‘The Other Place’
Where: Chance Theatre, 5522 La Palma Ave., Anaheim
When: 8 p.m. Fridays-Saturdays, 7 p.m. Sundays; Sept. 28 through Oct. 21.
Contact: 888-455-4212, chancetheater.com
Playwright Sharr White has numerous California connections. The Maryland native was raised in Orange County. He studied acting at San Francisco’s American Conservatory Theatre. South Coast Repertory is among numerous California theaters to stage his plays, and many of his debuts take place in the Golden State.
“The Other Place, ” being given its Orange County premiere at the Chance Theater, is the play that pulled White out of California and onto the national stage. It was the playwright’s Off Broadway and Broadway debut – a Manhattan Theatre Club production starring Laurie Metcalfe and Daniel Stern that moved from the MCC Theater to Broadway’s Samuel J. Friedman Theater in late 2012, received widespread praise from the critics, landing two Outer Critics Circle Award nominations.
Described as “a family drama wrapped in a mystery,” the 2011 play’s principal character, played at Chance by Jacqueline Wright, is Dr. Juliana Smithton, a brilliant, trailblazing 52-year-old scientist who works for a drug company.
Just as Juliana begins to give a speech at a neurological convention, the most important seminar of her career, she begins seeing and hearing things – including a mystery woman in a yellow bikini sitting in the front row of the audience.
As the play cuts away to scenes of her life, we learn that Juliana is dealing with intense pressures: Relations with her husband (Ron Hastings) have brought the couple to the brink of divorce. She’s estranged from her daughter (Krystyna Ahlers), who against her wishes has married a much older man (Philip David Black), and burdened by her company’s launch of a controversial wonder drug.
Through it all, Juliana repeatedly refers to “the other place,” her family’s Cape Cod home that played a key role in her childhood – and where she hopes to reunite with her daughter.
As the play crisscrosses between Juliana’s lecture and scenes with her family, the truth about her struggle and the keys to her disorientation emerge.
Director Matthew McCray refers to White’s structure as “fragmented, like a puzzle.”
“It’s a non-linear play, depending on how you view linear – linear in terms of time, but broken up by a secondary event. Both (threads) are almost on top of each other and told in fragments, then over course you discover how the two are connected. So it feels very non-linear even though technically, when you map it out, it’s not as much as you might think.”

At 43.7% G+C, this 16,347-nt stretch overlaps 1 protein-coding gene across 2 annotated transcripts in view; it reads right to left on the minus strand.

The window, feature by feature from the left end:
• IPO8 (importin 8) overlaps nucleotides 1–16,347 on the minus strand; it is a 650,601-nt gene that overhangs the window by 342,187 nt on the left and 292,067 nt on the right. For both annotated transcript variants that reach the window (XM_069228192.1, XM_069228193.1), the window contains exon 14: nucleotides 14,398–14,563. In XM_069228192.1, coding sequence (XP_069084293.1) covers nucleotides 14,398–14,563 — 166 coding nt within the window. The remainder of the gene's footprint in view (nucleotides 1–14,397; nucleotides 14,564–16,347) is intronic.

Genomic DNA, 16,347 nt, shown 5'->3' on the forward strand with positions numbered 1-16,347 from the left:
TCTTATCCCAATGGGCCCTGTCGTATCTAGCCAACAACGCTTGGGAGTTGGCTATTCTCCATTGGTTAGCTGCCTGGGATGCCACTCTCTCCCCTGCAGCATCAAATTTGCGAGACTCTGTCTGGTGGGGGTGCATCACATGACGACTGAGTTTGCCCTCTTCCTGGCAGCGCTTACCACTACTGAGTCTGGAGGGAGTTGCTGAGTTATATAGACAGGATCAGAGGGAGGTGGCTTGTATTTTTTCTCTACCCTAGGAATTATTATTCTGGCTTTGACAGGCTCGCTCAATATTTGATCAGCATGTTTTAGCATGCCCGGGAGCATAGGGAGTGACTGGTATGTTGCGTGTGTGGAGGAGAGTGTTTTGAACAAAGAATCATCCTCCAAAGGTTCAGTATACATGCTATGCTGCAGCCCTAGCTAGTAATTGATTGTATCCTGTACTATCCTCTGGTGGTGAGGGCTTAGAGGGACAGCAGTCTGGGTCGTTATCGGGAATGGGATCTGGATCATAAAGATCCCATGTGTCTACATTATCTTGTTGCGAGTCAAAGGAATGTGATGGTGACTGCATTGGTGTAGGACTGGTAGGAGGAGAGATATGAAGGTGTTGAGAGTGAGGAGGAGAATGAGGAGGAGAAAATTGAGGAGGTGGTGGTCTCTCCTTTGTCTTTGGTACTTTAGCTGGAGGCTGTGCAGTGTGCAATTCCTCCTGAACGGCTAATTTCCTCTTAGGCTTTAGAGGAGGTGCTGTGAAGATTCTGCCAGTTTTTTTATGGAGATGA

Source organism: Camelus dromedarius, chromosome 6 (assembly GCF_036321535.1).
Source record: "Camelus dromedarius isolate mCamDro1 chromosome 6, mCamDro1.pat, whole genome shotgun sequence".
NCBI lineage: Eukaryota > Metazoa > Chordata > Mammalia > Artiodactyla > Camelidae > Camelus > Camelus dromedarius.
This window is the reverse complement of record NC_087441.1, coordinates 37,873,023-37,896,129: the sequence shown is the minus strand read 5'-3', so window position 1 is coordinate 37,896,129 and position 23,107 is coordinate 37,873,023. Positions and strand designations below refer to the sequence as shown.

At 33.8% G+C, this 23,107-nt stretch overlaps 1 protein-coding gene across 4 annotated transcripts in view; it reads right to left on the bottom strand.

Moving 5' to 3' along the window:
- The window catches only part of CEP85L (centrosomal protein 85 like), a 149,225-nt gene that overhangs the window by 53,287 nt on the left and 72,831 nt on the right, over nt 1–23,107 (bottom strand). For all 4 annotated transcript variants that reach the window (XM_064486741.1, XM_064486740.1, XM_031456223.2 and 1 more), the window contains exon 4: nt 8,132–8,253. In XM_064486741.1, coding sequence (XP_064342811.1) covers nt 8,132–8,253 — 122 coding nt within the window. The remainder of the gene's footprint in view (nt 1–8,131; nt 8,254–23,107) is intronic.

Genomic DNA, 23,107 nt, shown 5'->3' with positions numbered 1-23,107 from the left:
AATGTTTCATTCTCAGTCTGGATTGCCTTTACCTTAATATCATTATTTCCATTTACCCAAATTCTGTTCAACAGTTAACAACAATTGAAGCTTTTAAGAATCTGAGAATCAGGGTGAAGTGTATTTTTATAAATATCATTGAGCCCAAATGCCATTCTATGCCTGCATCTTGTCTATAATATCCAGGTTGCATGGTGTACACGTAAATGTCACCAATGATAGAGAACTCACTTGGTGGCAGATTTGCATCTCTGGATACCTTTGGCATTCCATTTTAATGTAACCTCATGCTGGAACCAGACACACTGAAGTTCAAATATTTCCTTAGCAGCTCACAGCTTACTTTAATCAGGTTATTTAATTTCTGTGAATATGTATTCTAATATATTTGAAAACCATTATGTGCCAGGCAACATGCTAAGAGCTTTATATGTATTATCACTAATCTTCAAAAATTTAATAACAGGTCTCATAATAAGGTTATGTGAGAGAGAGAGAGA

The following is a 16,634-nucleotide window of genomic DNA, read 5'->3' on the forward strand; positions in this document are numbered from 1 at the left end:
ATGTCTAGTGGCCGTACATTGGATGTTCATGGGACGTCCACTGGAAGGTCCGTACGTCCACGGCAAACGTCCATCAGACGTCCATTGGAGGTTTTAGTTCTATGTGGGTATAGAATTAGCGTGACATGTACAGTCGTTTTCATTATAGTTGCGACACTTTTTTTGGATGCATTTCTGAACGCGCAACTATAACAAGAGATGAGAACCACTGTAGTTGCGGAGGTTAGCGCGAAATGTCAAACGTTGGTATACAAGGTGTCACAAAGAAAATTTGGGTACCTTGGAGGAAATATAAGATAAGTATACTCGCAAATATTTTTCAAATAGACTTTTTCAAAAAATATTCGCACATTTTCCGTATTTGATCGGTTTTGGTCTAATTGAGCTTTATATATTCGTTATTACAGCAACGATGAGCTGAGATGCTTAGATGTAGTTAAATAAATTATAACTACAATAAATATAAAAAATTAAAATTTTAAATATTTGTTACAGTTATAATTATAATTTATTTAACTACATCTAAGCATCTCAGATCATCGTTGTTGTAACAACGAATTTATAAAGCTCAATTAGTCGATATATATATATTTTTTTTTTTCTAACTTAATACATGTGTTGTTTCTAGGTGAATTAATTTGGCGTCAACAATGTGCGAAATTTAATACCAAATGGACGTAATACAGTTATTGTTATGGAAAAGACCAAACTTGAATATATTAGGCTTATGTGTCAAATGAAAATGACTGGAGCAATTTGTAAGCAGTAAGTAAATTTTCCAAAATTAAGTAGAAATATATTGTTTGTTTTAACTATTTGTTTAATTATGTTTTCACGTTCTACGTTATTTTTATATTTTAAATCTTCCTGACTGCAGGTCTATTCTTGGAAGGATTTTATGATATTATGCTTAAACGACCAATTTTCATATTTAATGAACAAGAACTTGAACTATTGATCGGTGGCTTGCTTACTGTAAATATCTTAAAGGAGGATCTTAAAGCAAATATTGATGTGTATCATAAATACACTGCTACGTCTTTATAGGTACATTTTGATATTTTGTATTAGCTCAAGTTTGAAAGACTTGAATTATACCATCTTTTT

“Every scene gives you just a little bit more information about what’s really happening with the lead character, Juliana.”
The play, he said, “explores a battle against severe illness, the ambitious reach of health-science, and the endurance of a family’s love to deal with health-related issues.” Its core, he said, is “a woman’s struggle with health issues, and the impact of that on her family.”
McCray characterizes Juliana as “smart and charming” and calls her struggle “compelling.” Her dialogue is driven by White’s “sharp humor.” In fact, the play has the same “thoughtful and witty character dialogue” as other White plays such as “Stupid Kid.”
Where it differs from the rest of White’s work is in its “complex story and psychological narrative.”
McCray said that the point of “the other place” – the cottage in Cape Cod – “is not what the place is, but what happens there that’s a surprise. Juliana’s health is transitioning throughout the play, so she feels like she’s not present in the same reality as other people and therefore she could figuratively, consciously or mentally be in ‘the other place’.”
The director said he loves working on and is drawn to plays “that are as mysterious as they are moving” and that “The Other Place,” which “engages the audience emotionally and intellectually,” fits that bill.
“There are a ton of great surprises in this play. I don’t want to give any of them away, but it is one of these wonderful plays that keeps you guessing and holding on to the very end.”